Chlorella decreases absorption of dietary fats

You may have heard that chlorella is a nutritionally powerful superfood, but did  you know that research shows it can also reduce the absorption of fat in the  gut, thereby possibly decreasing the risk of heart disease?

Chlorella, a  food derived from single-celled algae and long used for nutritional and  medicinal purposes in many Asian countries, has been shown to have many health  benefits. It contains 60 percent protein, of the same quality as that found in  eggs, and is also high in fiber, lipid soluble vitamins, essential minerals and  choline.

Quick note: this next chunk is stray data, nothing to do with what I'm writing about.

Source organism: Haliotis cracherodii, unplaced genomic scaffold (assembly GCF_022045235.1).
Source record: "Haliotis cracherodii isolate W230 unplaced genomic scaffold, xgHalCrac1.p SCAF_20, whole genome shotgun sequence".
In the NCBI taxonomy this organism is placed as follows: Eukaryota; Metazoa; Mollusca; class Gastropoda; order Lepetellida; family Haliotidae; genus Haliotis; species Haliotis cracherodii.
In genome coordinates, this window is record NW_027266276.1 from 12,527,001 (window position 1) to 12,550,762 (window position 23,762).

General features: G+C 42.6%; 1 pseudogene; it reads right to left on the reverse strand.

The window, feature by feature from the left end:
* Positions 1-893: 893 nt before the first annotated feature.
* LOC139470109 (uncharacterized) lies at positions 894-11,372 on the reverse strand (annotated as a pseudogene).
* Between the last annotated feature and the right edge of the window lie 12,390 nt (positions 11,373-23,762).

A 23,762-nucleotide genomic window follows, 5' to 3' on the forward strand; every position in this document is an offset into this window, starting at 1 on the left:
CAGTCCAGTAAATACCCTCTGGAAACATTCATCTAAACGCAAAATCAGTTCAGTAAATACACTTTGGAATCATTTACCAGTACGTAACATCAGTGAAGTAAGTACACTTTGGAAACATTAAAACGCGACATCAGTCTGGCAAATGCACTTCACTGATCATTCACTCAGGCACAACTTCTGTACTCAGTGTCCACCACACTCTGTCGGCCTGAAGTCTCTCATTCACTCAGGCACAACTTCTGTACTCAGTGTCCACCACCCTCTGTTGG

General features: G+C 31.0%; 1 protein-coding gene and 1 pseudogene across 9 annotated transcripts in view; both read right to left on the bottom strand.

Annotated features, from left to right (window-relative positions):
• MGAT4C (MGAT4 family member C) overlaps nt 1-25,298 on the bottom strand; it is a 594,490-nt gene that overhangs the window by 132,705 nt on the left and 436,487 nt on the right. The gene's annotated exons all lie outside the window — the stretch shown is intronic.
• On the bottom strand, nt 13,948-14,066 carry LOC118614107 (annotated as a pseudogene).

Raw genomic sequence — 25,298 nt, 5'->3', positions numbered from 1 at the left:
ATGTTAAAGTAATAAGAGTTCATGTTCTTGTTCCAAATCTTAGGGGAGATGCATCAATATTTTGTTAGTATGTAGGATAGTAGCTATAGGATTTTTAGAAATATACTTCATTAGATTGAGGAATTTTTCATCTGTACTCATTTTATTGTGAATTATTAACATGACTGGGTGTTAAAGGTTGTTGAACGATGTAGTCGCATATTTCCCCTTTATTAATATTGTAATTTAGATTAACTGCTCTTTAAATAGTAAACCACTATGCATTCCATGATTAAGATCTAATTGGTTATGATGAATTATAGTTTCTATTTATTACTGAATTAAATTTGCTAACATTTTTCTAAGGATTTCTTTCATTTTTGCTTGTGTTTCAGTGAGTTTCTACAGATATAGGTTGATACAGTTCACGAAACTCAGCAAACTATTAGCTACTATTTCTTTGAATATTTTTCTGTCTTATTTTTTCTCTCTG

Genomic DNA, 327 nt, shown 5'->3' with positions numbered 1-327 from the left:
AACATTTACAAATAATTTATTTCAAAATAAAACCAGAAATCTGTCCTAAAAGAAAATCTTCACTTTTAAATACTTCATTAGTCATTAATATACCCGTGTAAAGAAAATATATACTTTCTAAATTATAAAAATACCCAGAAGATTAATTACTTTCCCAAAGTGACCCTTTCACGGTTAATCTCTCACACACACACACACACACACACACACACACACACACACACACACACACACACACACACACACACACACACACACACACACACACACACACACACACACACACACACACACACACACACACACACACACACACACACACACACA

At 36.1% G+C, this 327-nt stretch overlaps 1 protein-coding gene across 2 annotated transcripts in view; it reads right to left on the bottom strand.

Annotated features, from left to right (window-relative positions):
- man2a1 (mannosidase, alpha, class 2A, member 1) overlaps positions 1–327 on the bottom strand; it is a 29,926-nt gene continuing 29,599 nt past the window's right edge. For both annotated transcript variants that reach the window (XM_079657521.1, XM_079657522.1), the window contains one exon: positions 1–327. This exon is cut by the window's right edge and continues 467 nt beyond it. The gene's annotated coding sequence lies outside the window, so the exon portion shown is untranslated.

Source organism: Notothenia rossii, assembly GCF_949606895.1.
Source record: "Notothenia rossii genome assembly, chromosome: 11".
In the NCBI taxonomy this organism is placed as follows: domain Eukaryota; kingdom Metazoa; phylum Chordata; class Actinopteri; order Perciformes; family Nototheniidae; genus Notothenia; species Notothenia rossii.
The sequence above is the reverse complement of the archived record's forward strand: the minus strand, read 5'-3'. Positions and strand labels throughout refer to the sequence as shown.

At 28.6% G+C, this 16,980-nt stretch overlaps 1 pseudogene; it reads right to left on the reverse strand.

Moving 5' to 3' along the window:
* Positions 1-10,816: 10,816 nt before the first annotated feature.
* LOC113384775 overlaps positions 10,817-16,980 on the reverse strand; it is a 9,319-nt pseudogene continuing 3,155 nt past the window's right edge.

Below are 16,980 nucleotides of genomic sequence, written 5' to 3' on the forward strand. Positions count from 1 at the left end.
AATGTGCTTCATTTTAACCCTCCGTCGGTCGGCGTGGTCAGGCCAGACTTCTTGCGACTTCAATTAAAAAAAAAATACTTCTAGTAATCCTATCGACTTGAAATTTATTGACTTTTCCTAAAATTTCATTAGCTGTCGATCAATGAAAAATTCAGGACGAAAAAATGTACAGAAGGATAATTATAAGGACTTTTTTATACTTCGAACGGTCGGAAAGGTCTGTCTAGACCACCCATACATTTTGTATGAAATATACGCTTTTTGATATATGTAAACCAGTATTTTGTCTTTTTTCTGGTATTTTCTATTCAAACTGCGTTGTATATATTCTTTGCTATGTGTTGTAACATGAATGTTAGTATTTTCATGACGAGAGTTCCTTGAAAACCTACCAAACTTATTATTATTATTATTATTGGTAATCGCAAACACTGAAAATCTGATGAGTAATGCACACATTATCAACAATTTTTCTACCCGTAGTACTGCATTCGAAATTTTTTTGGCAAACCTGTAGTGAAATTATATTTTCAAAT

For decades, researchers have suspected that chlorella might  reduce the risk of heart disease. A study in 1975, for example, showed that high  cholesterol patients who ate more chlorella had lower cholesterol levels than  their counterparts who ate less chlorella. In 1987, researchers found that  Chlorella vulgaris (one variety) helped fight abnormal blood fat levels  and the thickening of artery walls. Another variety, Chlorella  pyrenoidosa, has been found to decrease the total cholesterol/HDL ratio in  hamsters, implying improved heart health. Chlorella has also been shown to  change the fat content in the blood and livers of rats.

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